To reach women during the holidays, maybe marketers should turn up the “meh” and tone down the “merry.” A new study from Media Behavior Institute reports that for the average American female, the holidays are emotionally complex, and portraying them as stoked-for-the-holidays shopping machines may backfire.
The consumer insights company tracked women 18 to 54 throughout last year’s holiday season, and reports that while women’s enthusiasm is indeed genuine, their happiness is frequently tinged with frustration, a sense of being overwhelmed, and out-and-out sadness.
During Thanksgiving week, for example, 100% of the women included in the research say they were excited, with 93% describing themselves as “happy and loving,” and 62% saying they feel confident. While that certainly fits with the relentless merriment marketers include in their Black Friday-weekend messages, it doesn’t take into account that in the same week, 72% of the women also said they felt sad, 69% overwhelmed, and 52% exhausted.
As December wears on, the women in the study did maintain many of those warm-and-fuzzy feelings, but their confidence declined steadily, bottoming out at 48% by Christmas. And feelings of frustration and being overwhelmed kept climbing, reaching 81% and 68%, respectively, by Christmas Day.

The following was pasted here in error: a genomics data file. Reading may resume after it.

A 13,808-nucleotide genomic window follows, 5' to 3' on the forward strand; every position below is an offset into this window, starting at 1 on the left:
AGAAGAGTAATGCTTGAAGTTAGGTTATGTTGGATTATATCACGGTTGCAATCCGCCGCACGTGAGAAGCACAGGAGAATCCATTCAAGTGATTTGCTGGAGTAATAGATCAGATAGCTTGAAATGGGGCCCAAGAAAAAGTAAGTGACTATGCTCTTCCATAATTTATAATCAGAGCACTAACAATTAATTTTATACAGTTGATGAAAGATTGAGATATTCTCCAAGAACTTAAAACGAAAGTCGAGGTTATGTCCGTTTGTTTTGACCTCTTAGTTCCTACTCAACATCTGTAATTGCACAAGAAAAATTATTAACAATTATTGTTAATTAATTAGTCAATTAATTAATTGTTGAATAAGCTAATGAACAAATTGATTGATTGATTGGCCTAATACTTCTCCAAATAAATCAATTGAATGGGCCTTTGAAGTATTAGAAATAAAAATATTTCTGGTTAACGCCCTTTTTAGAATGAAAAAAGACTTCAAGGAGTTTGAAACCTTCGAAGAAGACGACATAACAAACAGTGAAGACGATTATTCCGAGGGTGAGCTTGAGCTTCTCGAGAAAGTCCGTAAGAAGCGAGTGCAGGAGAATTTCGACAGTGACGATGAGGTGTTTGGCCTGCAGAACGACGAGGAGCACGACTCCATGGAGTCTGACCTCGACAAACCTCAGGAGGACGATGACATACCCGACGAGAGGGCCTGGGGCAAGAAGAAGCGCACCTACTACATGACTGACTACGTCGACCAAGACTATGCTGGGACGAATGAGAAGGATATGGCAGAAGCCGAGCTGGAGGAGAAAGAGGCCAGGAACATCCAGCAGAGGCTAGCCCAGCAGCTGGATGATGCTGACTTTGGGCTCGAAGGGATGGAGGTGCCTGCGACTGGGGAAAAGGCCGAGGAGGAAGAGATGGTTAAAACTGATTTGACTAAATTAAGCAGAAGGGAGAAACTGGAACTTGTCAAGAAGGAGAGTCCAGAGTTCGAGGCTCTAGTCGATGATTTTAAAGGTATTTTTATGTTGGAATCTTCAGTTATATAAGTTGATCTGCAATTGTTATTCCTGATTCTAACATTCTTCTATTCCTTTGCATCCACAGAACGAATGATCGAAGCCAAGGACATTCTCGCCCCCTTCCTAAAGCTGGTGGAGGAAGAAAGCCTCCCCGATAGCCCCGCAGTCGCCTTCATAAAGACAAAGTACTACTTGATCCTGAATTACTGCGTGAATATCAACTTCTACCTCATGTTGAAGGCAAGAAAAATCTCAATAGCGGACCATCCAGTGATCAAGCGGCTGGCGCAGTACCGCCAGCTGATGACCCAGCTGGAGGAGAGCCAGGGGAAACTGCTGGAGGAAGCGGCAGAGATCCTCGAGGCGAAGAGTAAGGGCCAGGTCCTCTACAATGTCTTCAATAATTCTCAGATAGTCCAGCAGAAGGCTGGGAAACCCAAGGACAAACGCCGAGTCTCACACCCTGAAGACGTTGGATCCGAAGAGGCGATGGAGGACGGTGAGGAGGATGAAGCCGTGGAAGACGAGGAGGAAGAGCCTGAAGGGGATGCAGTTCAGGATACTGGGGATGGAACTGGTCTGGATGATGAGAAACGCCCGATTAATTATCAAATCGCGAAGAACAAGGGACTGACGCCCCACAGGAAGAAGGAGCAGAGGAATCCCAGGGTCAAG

Once the crunch of the holiday passed, women did hang on to the positive emotions, with 94% saying they were excited and happy during the week of Dec. 26, 82% saying they felt loving, 70% hopeful, and 53% confident. (Not to mention relieved, an emotion claimed by 70%.)
“While the holiday season is definitely enjoyed, it also represents an additional burden in terms of shopping, household management, cooking and fitting in more social activities related to work and family” writes Alice K. Sylvester, COO of the research company, in its report. “All that creates pressure, so we see the woman of the house not only juggling different responsibilities but also the different and conflicting emotions that the situation creates. Perhaps more brands should demonstrate they understand both the ups and the downs of the holiday season.”